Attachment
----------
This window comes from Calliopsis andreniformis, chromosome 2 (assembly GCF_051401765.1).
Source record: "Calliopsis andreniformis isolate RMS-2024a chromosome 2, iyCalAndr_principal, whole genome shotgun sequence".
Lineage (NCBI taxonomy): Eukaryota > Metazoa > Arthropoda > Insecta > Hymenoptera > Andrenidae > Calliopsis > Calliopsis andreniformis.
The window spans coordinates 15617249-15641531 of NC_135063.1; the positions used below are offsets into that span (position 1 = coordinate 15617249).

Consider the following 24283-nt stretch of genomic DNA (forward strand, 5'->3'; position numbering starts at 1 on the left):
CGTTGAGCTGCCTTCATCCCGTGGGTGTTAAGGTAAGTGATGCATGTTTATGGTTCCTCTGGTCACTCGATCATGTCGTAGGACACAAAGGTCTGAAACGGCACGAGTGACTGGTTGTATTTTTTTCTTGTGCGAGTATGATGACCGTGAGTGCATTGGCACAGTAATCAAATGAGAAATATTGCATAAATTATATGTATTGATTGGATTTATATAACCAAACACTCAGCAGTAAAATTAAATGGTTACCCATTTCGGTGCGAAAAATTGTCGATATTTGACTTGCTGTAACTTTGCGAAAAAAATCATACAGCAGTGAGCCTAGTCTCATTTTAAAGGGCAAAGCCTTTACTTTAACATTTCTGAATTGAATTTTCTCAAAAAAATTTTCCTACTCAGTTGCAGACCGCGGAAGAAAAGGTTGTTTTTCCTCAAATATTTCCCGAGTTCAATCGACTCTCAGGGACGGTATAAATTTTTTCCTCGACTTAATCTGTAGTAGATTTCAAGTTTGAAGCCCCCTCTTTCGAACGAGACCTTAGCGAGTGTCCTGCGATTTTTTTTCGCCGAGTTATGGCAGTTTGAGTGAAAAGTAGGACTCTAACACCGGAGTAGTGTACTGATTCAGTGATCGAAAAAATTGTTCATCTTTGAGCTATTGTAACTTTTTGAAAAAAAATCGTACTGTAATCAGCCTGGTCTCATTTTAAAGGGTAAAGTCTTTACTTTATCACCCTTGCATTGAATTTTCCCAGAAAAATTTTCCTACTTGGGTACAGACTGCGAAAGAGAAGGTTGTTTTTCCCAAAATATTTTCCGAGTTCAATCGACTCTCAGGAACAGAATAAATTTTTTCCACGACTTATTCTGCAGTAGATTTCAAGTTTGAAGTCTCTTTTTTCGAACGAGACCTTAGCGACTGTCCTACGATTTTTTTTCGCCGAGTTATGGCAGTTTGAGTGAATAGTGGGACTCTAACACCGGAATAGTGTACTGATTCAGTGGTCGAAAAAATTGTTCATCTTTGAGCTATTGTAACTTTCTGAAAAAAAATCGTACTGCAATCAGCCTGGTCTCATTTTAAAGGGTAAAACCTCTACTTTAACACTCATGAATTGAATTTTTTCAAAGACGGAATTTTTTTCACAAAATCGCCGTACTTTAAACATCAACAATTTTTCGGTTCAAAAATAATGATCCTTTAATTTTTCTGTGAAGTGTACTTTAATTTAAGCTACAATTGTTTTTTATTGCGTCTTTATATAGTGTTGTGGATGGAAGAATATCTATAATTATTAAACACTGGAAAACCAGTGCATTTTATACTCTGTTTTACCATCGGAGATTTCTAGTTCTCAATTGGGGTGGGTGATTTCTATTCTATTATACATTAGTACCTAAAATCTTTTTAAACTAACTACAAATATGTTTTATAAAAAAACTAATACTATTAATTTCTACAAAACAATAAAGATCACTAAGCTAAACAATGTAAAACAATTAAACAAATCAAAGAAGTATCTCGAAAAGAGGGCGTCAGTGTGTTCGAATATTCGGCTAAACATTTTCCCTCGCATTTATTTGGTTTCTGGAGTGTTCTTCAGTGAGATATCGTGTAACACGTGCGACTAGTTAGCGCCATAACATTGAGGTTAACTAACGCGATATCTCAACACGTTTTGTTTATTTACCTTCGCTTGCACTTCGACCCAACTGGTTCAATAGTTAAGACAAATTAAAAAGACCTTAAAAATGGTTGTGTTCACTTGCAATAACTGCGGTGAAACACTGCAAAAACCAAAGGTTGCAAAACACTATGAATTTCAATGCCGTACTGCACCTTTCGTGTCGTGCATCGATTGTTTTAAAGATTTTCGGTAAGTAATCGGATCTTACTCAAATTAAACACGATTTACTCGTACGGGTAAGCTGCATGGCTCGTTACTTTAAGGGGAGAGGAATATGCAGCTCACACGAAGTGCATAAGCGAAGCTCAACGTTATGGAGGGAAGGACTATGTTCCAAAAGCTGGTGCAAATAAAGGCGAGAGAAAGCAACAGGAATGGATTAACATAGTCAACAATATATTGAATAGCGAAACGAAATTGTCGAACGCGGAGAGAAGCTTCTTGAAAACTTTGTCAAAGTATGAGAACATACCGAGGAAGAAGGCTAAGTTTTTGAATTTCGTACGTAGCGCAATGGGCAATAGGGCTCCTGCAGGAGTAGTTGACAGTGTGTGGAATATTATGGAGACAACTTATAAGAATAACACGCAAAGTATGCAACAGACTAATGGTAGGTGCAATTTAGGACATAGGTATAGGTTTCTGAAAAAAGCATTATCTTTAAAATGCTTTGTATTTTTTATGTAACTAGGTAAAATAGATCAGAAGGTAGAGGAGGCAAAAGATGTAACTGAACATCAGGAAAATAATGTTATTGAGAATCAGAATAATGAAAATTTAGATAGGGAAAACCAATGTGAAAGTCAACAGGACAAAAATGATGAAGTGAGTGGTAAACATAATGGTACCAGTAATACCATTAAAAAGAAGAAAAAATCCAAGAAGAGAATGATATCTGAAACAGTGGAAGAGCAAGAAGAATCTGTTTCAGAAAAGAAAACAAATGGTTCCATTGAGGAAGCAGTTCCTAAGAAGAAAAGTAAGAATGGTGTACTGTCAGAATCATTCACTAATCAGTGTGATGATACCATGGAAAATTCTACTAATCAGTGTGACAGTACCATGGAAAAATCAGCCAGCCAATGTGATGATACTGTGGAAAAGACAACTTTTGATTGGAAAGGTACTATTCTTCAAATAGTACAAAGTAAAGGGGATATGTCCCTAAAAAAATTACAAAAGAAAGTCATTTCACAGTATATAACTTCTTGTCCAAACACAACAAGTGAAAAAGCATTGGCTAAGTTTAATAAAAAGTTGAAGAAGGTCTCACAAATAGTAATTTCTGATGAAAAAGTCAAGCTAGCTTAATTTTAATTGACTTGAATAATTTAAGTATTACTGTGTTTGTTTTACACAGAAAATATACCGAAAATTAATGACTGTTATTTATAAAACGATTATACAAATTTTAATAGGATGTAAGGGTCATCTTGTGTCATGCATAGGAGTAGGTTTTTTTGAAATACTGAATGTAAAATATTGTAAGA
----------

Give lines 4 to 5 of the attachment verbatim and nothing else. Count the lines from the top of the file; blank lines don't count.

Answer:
The window spans coordinates 15617249-15641531 of NC_135063.1; the positions used below are offsets into that span (position 1 = coordinate 15617249).

Consider the following 24283-nt stretch of genomic DNA (forward strand, 5'->3'; position numbering starts at 1 on the left):